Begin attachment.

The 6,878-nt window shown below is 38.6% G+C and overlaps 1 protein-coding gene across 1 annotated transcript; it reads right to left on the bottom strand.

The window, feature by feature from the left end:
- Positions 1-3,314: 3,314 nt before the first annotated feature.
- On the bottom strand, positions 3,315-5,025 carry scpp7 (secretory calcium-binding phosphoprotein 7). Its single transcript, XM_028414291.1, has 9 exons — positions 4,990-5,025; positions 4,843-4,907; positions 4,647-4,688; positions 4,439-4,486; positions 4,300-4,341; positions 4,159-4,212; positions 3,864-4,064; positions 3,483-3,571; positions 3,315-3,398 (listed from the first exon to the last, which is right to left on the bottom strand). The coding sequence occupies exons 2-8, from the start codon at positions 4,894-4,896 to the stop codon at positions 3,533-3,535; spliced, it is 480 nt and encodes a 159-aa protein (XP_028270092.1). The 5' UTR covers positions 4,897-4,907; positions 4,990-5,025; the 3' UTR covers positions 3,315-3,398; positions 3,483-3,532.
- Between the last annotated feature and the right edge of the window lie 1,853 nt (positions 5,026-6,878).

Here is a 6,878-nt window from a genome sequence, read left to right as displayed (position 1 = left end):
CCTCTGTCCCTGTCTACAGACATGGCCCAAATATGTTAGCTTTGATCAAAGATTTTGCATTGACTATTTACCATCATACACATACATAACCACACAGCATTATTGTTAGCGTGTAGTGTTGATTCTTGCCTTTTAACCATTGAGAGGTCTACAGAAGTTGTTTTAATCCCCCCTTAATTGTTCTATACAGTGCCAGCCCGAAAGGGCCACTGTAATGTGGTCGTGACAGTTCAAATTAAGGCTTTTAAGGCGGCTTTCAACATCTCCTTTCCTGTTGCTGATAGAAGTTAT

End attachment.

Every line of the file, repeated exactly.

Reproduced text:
The 6,878-nt window shown below is 38.6% G+C and overlaps 1 protein-coding gene across 1 annotated transcript; it reads right to left on the bottom strand.

The window, feature by feature from the left end:
- Positions 1-3,314: 3,314 nt before the first annotated feature.
- On the bottom strand, positions 3,315-5,025 carry scpp7 (secretory calcium-binding phosphoprotein 7). Its single transcript, XM_028414291.1, has 9 exons — positions 4,990-5,025; positions 4,843-4,907; positions 4,647-4,688; positions 4,439-4,486; positions 4,300-4,341; positions 4,159-4,212; positions 3,864-4,064; positions 3,483-3,571; positions 3,315-3,398 (listed from the first exon to the last, which is right to left on the bottom strand). The coding sequence occupies exons 2-8, from the start codon at positions 4,894-4,896 to the stop codon at positions 3,533-3,535; spliced, it is 480 nt and encodes a 159-aa protein (XP_028270092.1). The 5' UTR covers positions 4,897-4,907; positions 4,990-5,025; the 3' UTR covers positions 3,315-3,398; positions 3,483-3,532.
- Between the last annotated feature and the right edge of the window lie 1,853 nt (positions 5,026-6,878).

Here is a 6,878-nt window from a genome sequence, read left to right as displayed (position 1 = left end):
CCTCTGTCCCTGTCTACAGACATGGCCCAAATATGTTAGCTTTGATCAAAGATTTTGCATTGACTATTTACCATCATACACATACATAACCACACAGCATTATTGTTAGCGTGTAGTGTTGATTCTTGCCTTTTAACCATTGAGAGGTCTACAGAAGTTGTTTTAATCCCCCCTTAATTGTTCTATACAGTGCCAGCCCGAAAGGGCCACTGTAATGTGGTCGTGACAGTTCAAATTAAGGCTTTTAAGGCGGCTTTCAACATCTCCTTTCCTGTTGCTGATAGAAGTTAT